PHILADELPHIA -- Chad Kuhl looked refreshed and recharged Thursday night. He was clearly energized, due either to the extra time off he just received or the idea of pitching in front of family and friends -- or perhaps a combination of both. But he didn't look nervous.
"I definitely hid it very well, then," Kuhl said. "I was extremely nervous."
Kuhl channeled that nervous energy into his well-rested right arm and put together a gem in front of more than 100 family, friends and family friends at Citizens Bank Park. The rookie and native of nearby Bear, Del., threw six efficient innings, allowing two runs on four hits and striking out five without a walk.
He had plenty of support, too -- and not just the offensive eruption Pittsburgh provided in a 15-2 romp over the Phillies.
"I now can realize what it must have been like when Chad pitched Little League games," manager Clint Hurdle quipped. "We had 45 of his closest, dearest, most intimate friends right over the top of the dugout all night long. Very entertaining."
"Every time he'd pitch or hit, they'd get really loud," Andrew McCutchen said. "That had to help him out a little bit. You could see he had that extra oomph behind him."
Indeed, Kuhl put on a show for his hometown crowd, overcoming the nerves that crept up as soon as he stepped on the bullpen mound to warm up. He saw former coaches, old friends, people he hadn't talked to since he was 12 years old or attending Middletown High School.
"I was definitely amped up," Kuhl said. "It was something that I was looking forward to. Thankful that I got the opportunity to start here."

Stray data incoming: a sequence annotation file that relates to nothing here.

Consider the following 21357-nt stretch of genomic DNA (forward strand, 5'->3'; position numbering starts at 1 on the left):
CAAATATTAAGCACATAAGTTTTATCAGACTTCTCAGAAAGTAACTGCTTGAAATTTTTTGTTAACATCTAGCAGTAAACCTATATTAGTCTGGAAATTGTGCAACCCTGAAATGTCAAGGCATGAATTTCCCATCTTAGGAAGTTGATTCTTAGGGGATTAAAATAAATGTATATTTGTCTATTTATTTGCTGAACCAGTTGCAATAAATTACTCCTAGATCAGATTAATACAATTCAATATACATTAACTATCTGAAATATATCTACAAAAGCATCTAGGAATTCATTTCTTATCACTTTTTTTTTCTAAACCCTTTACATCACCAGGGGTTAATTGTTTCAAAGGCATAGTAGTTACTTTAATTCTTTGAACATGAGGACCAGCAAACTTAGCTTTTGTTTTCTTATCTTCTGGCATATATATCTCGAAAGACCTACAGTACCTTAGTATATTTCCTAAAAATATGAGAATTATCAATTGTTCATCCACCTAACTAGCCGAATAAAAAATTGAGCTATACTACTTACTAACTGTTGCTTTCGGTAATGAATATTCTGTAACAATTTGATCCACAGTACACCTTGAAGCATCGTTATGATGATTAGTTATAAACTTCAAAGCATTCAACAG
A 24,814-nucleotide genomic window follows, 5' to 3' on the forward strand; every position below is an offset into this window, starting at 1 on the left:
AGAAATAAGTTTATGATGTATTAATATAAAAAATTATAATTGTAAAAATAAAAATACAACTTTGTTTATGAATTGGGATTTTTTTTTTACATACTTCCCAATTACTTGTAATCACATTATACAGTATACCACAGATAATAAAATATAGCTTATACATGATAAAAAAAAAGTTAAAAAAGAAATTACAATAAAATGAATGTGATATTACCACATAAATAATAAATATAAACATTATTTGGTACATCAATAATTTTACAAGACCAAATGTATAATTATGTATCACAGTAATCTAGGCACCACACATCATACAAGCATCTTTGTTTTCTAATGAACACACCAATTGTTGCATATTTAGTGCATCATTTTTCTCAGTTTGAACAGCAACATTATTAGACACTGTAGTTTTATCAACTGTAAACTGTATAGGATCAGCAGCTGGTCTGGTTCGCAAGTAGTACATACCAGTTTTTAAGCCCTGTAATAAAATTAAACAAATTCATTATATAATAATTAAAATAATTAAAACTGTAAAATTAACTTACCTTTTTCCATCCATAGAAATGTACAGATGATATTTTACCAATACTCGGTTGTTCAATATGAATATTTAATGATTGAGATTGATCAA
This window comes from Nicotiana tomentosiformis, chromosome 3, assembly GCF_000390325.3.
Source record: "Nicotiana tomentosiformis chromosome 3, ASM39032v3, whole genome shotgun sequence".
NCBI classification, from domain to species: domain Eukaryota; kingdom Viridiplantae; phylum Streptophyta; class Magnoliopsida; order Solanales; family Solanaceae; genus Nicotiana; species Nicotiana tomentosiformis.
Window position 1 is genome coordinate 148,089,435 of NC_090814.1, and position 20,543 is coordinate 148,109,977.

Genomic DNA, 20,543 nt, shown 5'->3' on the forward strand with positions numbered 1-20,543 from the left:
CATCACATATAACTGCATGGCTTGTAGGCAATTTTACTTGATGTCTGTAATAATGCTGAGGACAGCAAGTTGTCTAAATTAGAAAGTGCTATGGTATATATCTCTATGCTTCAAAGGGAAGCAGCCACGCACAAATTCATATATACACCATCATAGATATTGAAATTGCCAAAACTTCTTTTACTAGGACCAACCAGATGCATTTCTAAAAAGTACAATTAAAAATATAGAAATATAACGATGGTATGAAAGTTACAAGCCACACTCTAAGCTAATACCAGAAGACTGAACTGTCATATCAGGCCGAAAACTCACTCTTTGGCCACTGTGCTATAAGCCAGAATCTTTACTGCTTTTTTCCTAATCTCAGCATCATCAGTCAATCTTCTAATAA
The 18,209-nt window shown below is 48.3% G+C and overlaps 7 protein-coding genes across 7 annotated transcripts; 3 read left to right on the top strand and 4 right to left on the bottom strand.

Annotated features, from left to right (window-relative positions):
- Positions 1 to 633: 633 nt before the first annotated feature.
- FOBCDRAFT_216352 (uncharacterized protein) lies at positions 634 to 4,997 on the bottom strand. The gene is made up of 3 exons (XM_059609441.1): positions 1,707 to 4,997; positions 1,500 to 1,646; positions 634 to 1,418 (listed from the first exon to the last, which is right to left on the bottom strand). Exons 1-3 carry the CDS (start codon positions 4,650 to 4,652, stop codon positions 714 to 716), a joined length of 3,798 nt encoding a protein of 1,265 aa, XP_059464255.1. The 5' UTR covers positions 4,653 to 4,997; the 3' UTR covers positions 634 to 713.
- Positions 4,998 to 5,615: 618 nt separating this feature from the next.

The 24-year-old right-hander did his best to block out the anxiety, however, and focus on pitching. He struggled in his last start, which Hurdle mostly chalked up to fatigue. So the Pirates skipped Kuhl's last turn through the rotation, hoping the additional time down would keep him strong over the final few weeks of the season.
It appeared to work. He regained a quick and efficient pace on the mound, firing four perfect innings with only 55 pitches. As far as Kuhl could remember, it was the deepest he's carried a perfect game in his professional career.
He gave up two runs in the fifth and left after six innings, the limit the Pirates set for him entering the night. But even an abbreviated start from Kuhl provided welcome length for the Pirates. It was their first start longer than five innings from anyone but Ivan Nova since Sept. 3.
"I do think the time down helped. It seemed like the hometown crowd helped," Hurdle said. "He pitched a very effective game. … That was what we were looking for coming out of the chute for him."
The Pirates weren't necessarily looking for such a pro-Pittsburgh crowd in Philadelphia. But they got that from Kuhl, too.
"They kept telling us it was a home game," Hurdle said.
Adam Berry has covered the Pirates for MLB.com since 2015. Follow him on Twitter at @adamdberry. This story was not subject to the approval of Major League Baseball or its clubs.